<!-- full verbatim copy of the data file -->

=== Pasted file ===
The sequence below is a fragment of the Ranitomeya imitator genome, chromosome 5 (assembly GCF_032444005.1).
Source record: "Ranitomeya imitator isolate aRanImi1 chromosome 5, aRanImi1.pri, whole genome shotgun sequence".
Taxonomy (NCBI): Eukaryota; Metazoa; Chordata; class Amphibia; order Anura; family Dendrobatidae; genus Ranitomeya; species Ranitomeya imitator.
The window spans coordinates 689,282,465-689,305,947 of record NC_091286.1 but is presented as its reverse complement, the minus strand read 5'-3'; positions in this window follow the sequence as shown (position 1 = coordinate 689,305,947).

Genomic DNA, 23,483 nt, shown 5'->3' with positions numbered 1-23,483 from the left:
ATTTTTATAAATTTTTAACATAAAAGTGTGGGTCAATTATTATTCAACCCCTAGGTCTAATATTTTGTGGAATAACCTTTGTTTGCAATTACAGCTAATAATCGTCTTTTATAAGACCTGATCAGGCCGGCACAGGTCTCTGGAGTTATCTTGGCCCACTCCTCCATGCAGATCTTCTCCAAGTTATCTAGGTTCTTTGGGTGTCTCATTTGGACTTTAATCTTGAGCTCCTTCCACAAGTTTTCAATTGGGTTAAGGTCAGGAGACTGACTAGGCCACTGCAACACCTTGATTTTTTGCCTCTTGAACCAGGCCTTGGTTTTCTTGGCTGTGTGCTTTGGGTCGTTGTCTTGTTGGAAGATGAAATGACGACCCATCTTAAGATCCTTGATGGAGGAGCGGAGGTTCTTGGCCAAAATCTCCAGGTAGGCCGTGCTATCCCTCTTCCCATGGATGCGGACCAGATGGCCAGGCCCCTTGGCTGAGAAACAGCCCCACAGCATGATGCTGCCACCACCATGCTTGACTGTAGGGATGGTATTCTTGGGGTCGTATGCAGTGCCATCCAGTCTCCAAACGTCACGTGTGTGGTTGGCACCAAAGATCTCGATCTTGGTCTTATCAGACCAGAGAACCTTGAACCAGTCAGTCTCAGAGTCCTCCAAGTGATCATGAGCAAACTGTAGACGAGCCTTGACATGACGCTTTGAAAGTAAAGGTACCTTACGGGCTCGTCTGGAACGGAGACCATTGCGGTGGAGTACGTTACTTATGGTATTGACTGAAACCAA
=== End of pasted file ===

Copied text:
The sequence below is a fragment of the Ranitomeya imitator genome, chromosome 5 (assembly GCF_032444005.1).
Source record: "Ranitomeya imitator isolate aRanImi1 chromosome 5, aRanImi1.pri, whole genome shotgun sequence".
Taxonomy (NCBI): Eukaryota; Metazoa; Chordata; class Amphibia; order Anura; family Dendrobatidae; genus Ranitomeya; species Ranitomeya imitator.
The window spans coordinates 689,282,465-689,305,947 of record NC_091286.1 but is presented as its reverse complement, the minus strand read 5'-3'; positions in this window follow the sequence as shown (position 1 = coordinate 689,305,947).

Genomic DNA, 23,483 nt, shown 5'->3' with positions numbered 1-23,483 from the left:
ATTTTTATAAATTTTTAACATAAAAGTGTGGGTCAATTATTATTCAACCCCTAGGTCTAATATTTTGTGGAATAACCTTTGTTTGCAATTACAGCTAATAATCGTCTTTTATAAGACCTGATCAGGCCGGCACAGGTCTCTGGAGTTATCTTGGCCCACTCCTCCATGCAGATCTTCTCCAAGTTATCTAGGTTCTTTGGGTGTCTCATTTGGACTTTAATCTTGAGCTCCTTCCACAAGTTTTCAATTGGGTTAAGGTCAGGAGACTGACTAGGCCACTGCAACACCTTGATTTTTTGCCTCTTGAACCAGGCCTTGGTTTTCTTGGCTGTGTGCTTTGGGTCGTTGTCTTGTTGGAAGATGAAATGACGACCCATCTTAAGATCCTTGATGGAGGAGCGGAGGTTCTTGGCCAAAATCTCCAGGTAGGCCGTGCTATCCCTCTTCCCATGGATGCGGACCAGATGGCCAGGCCCCTTGGCTGAGAAACAGCCCCACAGCATGATGCTGCCACCACCATGCTTGACTGTAGGGATGGTATTCTTGGGGTCGTATGCAGTGCCATCCAGTCTCCAAACGTCACGTGTGTGGTTGGCACCAAAGATCTCGATCTTGGTCTTATCAGACCAGAGAACCTTGAACCAGTCAGTCTCAGAGTCCTCCAAGTGATCATGAGCAAACTGTAGACGAGCCTTGACATGACGCTTTGAAAGTAAAGGTACCTTACGGGCTCGTCTGGAACGGAGACCATTGCGGTGGAGTACGTTACTTATGGTATTGACTGAAACCAA